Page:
"Scared of White People"

Messenger/thanks to Mullah (who’s e-mail we took liberty to publish):

Not really on topic, but to illustrate the failure of multiculturalism, refugee policy, special treatment for refugees & the secret herbs, spices & jizyah expended in pursuit of failure …

You could not make this up – Sudanese refugees whose children get special schooling and bus transport … but are complaining that the freebies might be cut back because the children don’t know how to travel on public buses, and one of them is “scared of white people”.

If anyone circulated this in an email, they would be denounced as racists and exposed on “Media Watch”.


UNTIL this year, Isaac and Leila Tieng’s four youngest children aged 5 to 11 had never set foot in a school.

Growing up in Sudan and then Kenya’s Kakuma refugee camp before fleeing to Australia in 2009, Ayok, 11, Kaman, 9, Kuot, 7, and Koul, 5, began their education at Cowandilla Primary in January this year.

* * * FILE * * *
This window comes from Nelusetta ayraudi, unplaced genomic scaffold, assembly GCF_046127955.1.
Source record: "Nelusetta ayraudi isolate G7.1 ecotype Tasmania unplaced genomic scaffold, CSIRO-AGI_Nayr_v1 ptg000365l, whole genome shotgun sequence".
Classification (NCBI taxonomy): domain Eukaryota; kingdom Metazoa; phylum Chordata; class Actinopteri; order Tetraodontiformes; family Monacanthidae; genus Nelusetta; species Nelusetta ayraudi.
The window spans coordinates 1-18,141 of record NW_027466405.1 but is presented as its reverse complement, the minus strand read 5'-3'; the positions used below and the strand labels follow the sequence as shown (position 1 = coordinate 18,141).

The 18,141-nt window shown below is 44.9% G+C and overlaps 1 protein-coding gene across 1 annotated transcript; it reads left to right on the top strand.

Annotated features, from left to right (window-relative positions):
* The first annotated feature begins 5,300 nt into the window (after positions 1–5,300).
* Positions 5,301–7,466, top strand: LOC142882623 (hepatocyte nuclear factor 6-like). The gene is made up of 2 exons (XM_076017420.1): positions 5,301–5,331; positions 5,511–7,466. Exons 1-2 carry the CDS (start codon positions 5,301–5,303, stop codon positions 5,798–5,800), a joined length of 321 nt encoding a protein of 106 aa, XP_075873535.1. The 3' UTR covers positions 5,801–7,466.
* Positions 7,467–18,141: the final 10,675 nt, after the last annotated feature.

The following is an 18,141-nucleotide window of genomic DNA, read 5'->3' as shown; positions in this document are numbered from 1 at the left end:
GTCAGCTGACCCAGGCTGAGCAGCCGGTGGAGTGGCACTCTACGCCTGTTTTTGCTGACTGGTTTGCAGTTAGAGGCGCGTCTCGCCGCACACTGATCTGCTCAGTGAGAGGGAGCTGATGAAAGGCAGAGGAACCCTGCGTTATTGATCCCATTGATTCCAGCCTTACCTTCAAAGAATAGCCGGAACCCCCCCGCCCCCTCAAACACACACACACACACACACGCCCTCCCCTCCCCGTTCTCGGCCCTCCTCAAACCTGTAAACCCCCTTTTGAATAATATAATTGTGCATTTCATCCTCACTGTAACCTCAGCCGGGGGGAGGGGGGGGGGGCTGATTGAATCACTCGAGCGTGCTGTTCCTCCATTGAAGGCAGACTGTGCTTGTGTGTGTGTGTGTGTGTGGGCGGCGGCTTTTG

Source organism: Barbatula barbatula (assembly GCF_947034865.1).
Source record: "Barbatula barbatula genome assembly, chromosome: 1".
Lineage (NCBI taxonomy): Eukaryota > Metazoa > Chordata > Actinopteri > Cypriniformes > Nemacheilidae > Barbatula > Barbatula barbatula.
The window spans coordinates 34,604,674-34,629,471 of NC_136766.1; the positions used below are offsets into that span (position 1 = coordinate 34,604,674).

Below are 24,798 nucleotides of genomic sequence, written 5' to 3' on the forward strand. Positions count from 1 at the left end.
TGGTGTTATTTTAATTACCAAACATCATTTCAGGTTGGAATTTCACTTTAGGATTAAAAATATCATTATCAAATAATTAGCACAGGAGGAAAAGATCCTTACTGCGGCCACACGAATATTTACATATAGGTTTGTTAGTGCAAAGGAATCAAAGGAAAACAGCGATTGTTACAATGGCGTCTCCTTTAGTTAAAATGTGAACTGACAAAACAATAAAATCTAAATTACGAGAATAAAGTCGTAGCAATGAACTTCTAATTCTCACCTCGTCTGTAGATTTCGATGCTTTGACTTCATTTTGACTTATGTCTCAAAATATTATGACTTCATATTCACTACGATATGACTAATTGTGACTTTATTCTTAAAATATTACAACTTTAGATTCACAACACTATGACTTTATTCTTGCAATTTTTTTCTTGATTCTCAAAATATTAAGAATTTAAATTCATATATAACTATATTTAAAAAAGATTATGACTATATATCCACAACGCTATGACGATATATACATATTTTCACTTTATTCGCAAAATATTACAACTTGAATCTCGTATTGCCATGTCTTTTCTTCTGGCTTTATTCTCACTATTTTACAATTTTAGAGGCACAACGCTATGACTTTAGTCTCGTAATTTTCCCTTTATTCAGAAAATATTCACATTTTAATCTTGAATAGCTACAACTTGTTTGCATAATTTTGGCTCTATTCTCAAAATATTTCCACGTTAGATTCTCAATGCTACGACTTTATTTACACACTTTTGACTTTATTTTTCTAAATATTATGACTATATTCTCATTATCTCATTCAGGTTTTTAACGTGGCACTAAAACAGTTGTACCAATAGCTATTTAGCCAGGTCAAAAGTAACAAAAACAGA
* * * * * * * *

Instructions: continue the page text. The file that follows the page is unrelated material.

Isaac Tieng, with children Kaman, Kuol, Ayok and Kuot, fears cuts to a government bus service to New Arrival Program schools means his children will not be able to continue attending their school, which is an hour from home.

The school is an hour from home and their attendance is only possible thanks to the free state government mini-bus service.

But with $5.4 million in cuts planned for the bus service over the next three years, the Fulham Gardens couple is worried their children may have to go to a mainstream school within walking distance in the future.

“It’s a big disaster,” Mr Tieng says.

“(The children are) still young and have no confidence. They’ve never used public buses in their life.”

He says attending Cowandilla is important because of its New Arrival Program (NAP), which gives his children extra help, including extensive support with their English skills.

The family owns a car, but Mr Tieng must leave home at 8am to study in the city and his pregnant wife does not have a driver’s licence.

He says attending a school with NAP classes makes it easier for his children to learn and to fit in.

“My youngest child is scared of white people. If refugee children are just taken to a normal school it would affect them because it would be scary and they wouldn’t be able to understand the teachers,” Mr Tieng says.

His children did not speak English before arriving in Australia, but after attending NAP classes at Cowandilla, they now have a strong grasp of the language.

“Sometimes their English is better than mine now,” Mr Tieng says.